US official formally charged with murder

US official formally charged with murder

Rejecting Raymond Davis' claim that he shot two men in self-defence, the prosecution filed a 'challan' (chargesheet) in the court of a district and sessions judge, formally charging him with murder of two Pakistanis in Lahore.

Officials told the media that the chargesheet was based on forensic reports, the statement of Davis and the investigation conducted by police. They said the charges were based on witnesses who had stated that the American pursued the two men and fired at them. The next hearing in Davis' case is scheduled for February 25.

The move came as a top US official said that the American administration will submit a petition to the Lahore court on Thursday, certifying that Davis has diplomatic immunity and seeking his release. "On Thursday, we will present a petition to the court to certify that he has diplomatic immunity and that he should be released," P J Crowley, State Department spokesman told reporters in Washington.

Lahore police chief Aslam Tareen had told the media on February 11 that investigators had found no evidence to support Davis' contention that he had acted in self-defence.
He described the killing of the two men by Davis as an act of "intentional and cold-blooded murder".

Davis was arrested on January 27 after he shot and killed the two armed men in a busy area of Lahore. He claimed he had opened fire as the two men were trying to rob him.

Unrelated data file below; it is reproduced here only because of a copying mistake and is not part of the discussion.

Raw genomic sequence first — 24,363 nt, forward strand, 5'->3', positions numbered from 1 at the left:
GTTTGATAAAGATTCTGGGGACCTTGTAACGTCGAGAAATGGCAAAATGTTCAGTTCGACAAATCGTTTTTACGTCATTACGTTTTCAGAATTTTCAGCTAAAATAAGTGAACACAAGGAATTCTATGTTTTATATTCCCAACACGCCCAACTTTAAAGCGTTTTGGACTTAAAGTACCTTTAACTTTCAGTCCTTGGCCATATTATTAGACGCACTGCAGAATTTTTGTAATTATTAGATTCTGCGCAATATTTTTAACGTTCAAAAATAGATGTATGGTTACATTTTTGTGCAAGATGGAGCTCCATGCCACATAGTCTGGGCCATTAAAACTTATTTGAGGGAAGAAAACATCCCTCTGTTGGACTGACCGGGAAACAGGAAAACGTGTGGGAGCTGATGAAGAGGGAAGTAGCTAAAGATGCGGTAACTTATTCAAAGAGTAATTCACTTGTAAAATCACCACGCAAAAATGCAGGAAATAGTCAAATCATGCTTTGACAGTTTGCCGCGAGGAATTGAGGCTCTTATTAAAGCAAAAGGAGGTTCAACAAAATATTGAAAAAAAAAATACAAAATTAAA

Subsequent reports have suggested that the two men were operatives of the Inter-Services Intelligence agency who were assigned to tail Davis.

The episode has taken US-Pakistan ties to a new low after Pakistani leaders rejected repeated American demands for Davis to be freed. The Pakistan government has insisted that Davis' case will be decided in court according to the country's law.

The US, on the other hand, had stepped up diplomatic pressure, and has decided to go ahead with a crucial meeting on Afghanistan, without Pakistan. The American official is currently being held in Lahore's Kot Lakhpat Jail where his security has been stepped up because of fears that he might be bumped off. A senior Pakistani police official yesterday reviewed security arrangements in and around the jail.

Officials said Davis is being kept in a high-security barrack guarded by an armed contingent of wardens and law enforcing personnel.

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